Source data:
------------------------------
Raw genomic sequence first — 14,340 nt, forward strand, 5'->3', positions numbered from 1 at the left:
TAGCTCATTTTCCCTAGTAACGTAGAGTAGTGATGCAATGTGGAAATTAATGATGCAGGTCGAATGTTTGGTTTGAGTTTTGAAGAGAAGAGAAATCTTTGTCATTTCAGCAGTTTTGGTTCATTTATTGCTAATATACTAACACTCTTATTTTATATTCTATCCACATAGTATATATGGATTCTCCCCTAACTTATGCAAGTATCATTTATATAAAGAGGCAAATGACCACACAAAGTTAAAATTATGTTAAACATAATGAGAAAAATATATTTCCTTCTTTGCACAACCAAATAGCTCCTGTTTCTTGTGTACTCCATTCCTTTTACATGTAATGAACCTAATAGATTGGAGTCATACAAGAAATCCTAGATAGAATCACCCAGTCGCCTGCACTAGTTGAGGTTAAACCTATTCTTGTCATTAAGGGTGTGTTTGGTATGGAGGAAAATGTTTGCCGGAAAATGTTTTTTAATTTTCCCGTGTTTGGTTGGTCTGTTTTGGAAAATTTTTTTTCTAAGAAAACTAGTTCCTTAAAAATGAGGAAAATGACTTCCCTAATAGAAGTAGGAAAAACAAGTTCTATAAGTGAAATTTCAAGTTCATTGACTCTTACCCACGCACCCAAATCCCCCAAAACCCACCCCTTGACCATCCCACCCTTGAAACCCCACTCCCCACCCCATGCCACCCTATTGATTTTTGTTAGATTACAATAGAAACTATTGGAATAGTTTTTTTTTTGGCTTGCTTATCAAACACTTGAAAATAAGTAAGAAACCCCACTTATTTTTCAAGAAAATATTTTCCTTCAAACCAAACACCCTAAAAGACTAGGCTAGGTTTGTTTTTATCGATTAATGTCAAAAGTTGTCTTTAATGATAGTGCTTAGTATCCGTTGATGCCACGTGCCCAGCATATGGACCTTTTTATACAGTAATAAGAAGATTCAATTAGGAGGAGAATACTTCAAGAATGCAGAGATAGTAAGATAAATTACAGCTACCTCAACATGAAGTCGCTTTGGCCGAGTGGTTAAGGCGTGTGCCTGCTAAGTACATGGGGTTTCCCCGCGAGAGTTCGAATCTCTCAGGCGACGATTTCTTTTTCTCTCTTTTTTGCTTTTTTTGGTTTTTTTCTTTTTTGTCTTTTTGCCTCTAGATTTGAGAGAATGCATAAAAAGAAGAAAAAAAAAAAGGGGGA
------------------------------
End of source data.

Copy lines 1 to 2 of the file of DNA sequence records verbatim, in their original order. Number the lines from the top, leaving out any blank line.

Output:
Raw genomic sequence first — 14,340 nt, forward strand, 5'->3', positions numbered from 1 at the left:
TAGCTCATTTTCCCTAGTAACGTAGAGTAGTGATGCAATGTGGAAATTAATGATGCAGGTCGAATGTTTGGTTTGAGTTTTGAAGAGAAGAGAAATCTTTGTCATTTCAGCAGTTTTGGTTCATTTATTGCTAATATACTAACACTCTTATTTTATATTCTATCCACATAGTATATATGGATTCTCCCCTAACTTATGCAAGTATCATTTATATAAAGAGGCAAATGACCACACAAAGTTAAAATTATGTTAAACATAATGAGAAAAATATATTTCCTTCTTTGCACAACCAAATAGCTCCTGTTTCTTGTGTACTCCATTCCTTTTACATGTAATGAACCTAATAGATTGGAGTCATACAAGAAATCCTAGATAGAATCACCCAGTCGCCTGCACTAGTTGAGGTTAAACCTATTCTTGTCATTAAGGGTGTGTTTGGTATGGAGGAAAATGTTTGCCGGAAAATGTTTTTTAATTTTCCCGTGTTTGGTTGGTCTGTTTTGGAAAATTTTTTTTCTAAGAAAACTAGTTCCTTAAAAATGAGGAAAATGACTTCCCTAATAGAAGTAGGAAAAACAAGTTCTATAAGTGAAATTTCAAGTTCATTGACTCTTACCCACGCACCCAAATCCCCCAAAACCCACCCCTTGACCATCCCACCCTTGAAACCCCACTCCCCACCCCATGCCACCCTATTGATTTTTGTTAGATTACAATAGAAACTATTGGAATAGTTTTTTTTTTGGCTTGCTTATCAAACACTTGAAAATAAGTAAGAAACCCCACTTATTTTTCAAGAAAATATTTTCCTTCAAACCAAACACCCTAAAAGACTAGGCTAGGTTTGTTTTTATCGATTAATGTCAAAAGTTGTCTTTAATGATAGTGCTTAGTATCCGTTGATGCCACGTGCCCAGCATATGGACCTTTTTATACAGTAATAAGAAGATTCAATTAGGAGGAGAATACTTCAAGAATGCAGAGATAGTAAGATAAATTACAGCTACCTCAACATGAAGTCGCTTTGGCCGAGTGGTTAAGGCGTGTGCCTGCTAAGTACATGGGGTTTCCCCGCGAGAGTTCGAATCTCTCAGGCGACGATTTCTTTTTCTCTCTTTTTTGCTTTTTTTGGTTTTTTTCTTTTTTGTCTTTTTGCCTCTAGATTTGAGAGAATGCATAAAAAGAAGAAAAAAAAAAAGGGGGA